“Studies have shown that THC, which is the active ingredient in cannabis, does help lower IOP in the eye for a certain period of time. Dr. Dotson performed various studies, where one study showed intraocular pressure dropping up to 40% using cannabis as a form of medicine.” — Healing the Eye Wellness Center
Affecting almost 25 million Americans, cataracts cloud the eye, reduce vision, dull colors and, when not treated, can cause blindness. According to the World Health Organization (WHO) cataract is the leading cause of blindness globally.
The American Academy of Ophthalmology states that while Americans have treatment options for cataract diseases, many don’t understand something is wrong with their eyes until it’s too late. Slightly more common in women than men, cataracts are a growing issue that is affecting vision and quality of life.
Symptoms of cataracts include:
- Fading color
- Blurred vision
- Problems with lights “glaring”
- Poor night vision
The Barnet Dulaney Perkins Eye Center explains that while age is the primary cause of cataract-related issues diseases, such as diabetes, medications like steroids can increase the risk of developing cataracts later in life.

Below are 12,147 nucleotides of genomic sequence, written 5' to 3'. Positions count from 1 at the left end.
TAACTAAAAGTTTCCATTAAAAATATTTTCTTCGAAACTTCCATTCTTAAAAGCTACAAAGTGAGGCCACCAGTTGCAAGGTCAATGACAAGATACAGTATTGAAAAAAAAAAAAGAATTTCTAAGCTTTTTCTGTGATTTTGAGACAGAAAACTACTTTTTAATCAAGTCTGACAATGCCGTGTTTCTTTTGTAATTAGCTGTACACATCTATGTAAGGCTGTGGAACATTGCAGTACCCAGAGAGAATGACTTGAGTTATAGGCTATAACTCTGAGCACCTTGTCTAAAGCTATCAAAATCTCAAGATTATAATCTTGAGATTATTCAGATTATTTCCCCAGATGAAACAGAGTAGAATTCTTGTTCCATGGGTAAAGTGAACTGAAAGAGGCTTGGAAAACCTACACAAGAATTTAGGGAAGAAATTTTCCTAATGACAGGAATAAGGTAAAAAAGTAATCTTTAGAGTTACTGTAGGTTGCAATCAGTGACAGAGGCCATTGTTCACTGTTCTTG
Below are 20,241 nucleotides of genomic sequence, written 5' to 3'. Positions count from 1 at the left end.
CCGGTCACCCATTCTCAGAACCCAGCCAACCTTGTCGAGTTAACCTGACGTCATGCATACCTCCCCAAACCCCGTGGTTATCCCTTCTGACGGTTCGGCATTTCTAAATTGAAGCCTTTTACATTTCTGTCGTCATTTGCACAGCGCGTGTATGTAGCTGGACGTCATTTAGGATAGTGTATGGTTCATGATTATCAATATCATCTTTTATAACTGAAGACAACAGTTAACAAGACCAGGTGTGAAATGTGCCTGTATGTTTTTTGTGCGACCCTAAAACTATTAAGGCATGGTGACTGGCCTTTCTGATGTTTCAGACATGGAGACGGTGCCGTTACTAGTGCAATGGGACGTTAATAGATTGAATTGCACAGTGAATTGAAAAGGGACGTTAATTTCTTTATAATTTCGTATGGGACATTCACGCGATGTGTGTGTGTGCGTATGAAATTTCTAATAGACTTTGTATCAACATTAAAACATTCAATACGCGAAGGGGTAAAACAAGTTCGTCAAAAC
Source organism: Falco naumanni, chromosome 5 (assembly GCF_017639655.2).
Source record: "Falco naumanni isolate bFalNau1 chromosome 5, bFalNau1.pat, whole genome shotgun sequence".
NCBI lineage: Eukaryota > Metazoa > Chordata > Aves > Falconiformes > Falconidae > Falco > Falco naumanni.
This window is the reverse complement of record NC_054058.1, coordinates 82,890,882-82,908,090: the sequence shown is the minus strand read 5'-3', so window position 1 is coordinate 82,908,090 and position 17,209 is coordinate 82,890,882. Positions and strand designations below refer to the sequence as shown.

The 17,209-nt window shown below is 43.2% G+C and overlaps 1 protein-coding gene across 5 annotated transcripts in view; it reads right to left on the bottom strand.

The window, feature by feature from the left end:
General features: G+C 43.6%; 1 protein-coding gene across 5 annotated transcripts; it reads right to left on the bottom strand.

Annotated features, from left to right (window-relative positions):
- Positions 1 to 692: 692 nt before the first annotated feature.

More Americans than ever-growing risk of cataract-related eye diseases
According to the National Eye Institute, “The risk of cataract increases with each decade of life starting around age 40. By age 75, half of white Americans have cataract diseases.”
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By 2050, the National Eye Institute believes cataract numbers will double from 24.4 million adults to 50 million adults experiencing cataract issues. The data suggests that those most at risk of a rapid increase are Hispanic Americans.
“Most cataracts are age-related — they happen because of normal changes in your eyes as you get older. But you can get cataracts for other reasons — for example, after an eye injury or after surgery for another eye problem (like glaucoma).” (National Eye Institute)
Turning to Cannabis
With stigmas changing, more adults are turning to the medicinal benefits of CBD and marijuana to treat eye conditions like cataracts. Harvard Health’s blog illustrates that many Americans are looking for different approaches to pain and age-related diseases. With 94% of Americans surveyed in a recent poll supporting legal access to marijuana, many are seeking out the medicine- more than ever before. In fact, The Journal of the American Medical Association (JAMA) cited that cannabis use has been steadily increasing with adults who were 65-years or older from 2.4% in 2015 to 4.2% in 2018.
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The American Academy of Ophthalmology stated that while studies are limited about marijuana and cataracts, marijuana does appear to have benefits with glaucoma, lowering intraocular pressure if dosed correctly.
The Bottom Line
With few studies available or in queue for cannabis’ effects on eye health, it is best to talk to your ophthalmologist if you are partaking in cannabis or CBD and find out if any risk factors exist. As the stigma around marijuana continues to lessen, many older Americans are seeking out new treatments for old issues. Scientists no doubt will want to keep up with trends and create new pathways for medicines to heal the body.